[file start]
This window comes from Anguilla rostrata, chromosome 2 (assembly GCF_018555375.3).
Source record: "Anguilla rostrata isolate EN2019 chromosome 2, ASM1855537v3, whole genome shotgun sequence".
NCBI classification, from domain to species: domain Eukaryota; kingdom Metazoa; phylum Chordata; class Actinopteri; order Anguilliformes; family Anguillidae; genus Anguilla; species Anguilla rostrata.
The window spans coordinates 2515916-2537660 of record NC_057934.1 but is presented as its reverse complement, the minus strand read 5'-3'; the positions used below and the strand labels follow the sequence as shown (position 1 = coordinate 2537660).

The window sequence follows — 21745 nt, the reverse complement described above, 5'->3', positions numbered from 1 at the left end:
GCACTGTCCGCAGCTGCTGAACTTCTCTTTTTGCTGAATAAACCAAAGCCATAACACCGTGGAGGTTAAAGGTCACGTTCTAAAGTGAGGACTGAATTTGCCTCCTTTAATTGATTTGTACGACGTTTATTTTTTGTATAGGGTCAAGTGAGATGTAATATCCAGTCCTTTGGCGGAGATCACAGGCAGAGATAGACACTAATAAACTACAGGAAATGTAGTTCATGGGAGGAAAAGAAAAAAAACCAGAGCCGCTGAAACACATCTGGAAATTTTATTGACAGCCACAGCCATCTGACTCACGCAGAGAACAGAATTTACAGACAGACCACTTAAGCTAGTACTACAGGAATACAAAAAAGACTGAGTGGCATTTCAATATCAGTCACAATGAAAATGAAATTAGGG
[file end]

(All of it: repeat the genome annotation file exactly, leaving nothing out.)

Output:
This window comes from Anguilla rostrata, chromosome 2 (assembly GCF_018555375.3).
Source record: "Anguilla rostrata isolate EN2019 chromosome 2, ASM1855537v3, whole genome shotgun sequence".
NCBI classification, from domain to species: domain Eukaryota; kingdom Metazoa; phylum Chordata; class Actinopteri; order Anguilliformes; family Anguillidae; genus Anguilla; species Anguilla rostrata.
The window spans coordinates 2515916-2537660 of record NC_057934.1 but is presented as its reverse complement, the minus strand read 5'-3'; the positions used below and the strand labels follow the sequence as shown (position 1 = coordinate 2537660).

The window sequence follows — 21745 nt, the reverse complement described above, 5'->3', positions numbered from 1 at the left end:
GCACTGTCCGCAGCTGCTGAACTTCTCTTTTTGCTGAATAAACCAAAGCCATAACACCGTGGAGGTTAAAGGTCACGTTCTAAAGTGAGGACTGAATTTGCCTCCTTTAATTGATTTGTACGACGTTTATTTTTTGTATAGGGTCAAGTGAGATGTAATATCCAGTCCTTTGGCGGAGATCACAGGCAGAGATAGACACTAATAAACTACAGGAAATGTAGTTCATGGGAGGAAAAGAAAAAAAACCAGAGCCGCTGAAACACATCTGGAAATTTTATTGACAGCCACAGCCATCTGACTCACGCAGAGAACAGAATTTACAGACAGACCACTTAAGCTAGTACTACAGGAATACAAAAAAGACTGAGTGGCATTTCAATATCAGTCACAATGAAAATGAAATTAGGG